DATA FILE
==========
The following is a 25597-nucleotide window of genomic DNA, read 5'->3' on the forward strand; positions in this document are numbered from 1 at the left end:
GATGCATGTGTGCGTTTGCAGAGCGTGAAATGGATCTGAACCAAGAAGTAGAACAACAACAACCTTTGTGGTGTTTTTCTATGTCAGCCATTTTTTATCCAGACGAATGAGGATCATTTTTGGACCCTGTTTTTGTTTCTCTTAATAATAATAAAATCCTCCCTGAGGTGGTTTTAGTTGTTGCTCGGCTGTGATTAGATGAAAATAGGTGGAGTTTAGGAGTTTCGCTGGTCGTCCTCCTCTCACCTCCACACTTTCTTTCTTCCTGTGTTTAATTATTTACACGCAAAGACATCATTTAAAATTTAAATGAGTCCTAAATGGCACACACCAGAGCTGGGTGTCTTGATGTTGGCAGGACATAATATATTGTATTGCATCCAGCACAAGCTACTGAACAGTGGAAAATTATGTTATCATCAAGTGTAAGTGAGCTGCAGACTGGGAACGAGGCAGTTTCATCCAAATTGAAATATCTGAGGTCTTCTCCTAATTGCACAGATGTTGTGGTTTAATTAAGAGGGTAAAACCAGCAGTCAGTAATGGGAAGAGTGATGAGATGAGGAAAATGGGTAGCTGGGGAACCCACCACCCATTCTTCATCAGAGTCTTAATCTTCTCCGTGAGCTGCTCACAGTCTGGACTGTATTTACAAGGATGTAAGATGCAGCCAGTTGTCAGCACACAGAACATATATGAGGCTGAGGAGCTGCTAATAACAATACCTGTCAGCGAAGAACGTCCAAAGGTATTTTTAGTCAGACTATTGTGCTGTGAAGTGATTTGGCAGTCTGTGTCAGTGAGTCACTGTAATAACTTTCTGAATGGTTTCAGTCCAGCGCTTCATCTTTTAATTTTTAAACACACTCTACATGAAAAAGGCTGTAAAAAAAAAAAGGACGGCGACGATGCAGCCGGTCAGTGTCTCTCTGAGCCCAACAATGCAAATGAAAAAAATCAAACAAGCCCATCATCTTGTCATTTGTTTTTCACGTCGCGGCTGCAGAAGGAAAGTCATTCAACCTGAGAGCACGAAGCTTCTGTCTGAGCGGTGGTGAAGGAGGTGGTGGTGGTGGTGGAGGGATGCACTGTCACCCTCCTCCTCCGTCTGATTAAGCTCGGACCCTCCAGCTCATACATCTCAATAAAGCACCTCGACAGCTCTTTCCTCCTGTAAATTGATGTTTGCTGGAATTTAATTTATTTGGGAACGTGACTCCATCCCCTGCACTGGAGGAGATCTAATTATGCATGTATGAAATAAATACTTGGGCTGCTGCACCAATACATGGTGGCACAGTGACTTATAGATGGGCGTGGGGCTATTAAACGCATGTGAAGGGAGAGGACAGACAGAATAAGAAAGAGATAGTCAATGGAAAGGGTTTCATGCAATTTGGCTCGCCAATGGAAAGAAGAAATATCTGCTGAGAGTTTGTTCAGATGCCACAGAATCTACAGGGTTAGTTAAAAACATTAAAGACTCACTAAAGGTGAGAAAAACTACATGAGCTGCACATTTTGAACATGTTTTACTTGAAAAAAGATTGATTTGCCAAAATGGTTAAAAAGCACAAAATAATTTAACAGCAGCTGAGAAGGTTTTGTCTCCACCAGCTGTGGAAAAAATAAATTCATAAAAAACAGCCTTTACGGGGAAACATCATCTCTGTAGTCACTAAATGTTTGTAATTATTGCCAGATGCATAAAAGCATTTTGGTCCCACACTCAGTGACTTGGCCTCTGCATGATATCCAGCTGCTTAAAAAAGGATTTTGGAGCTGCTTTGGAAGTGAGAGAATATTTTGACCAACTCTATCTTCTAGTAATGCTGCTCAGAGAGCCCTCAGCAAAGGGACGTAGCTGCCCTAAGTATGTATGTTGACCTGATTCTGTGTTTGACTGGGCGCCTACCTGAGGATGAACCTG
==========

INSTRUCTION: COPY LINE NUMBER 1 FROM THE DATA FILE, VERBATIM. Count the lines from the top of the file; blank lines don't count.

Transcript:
The following is a 25597-nucleotide window of genomic DNA, read 5'->3' on the forward strand; positions in this document are numbered from 1 at the left end: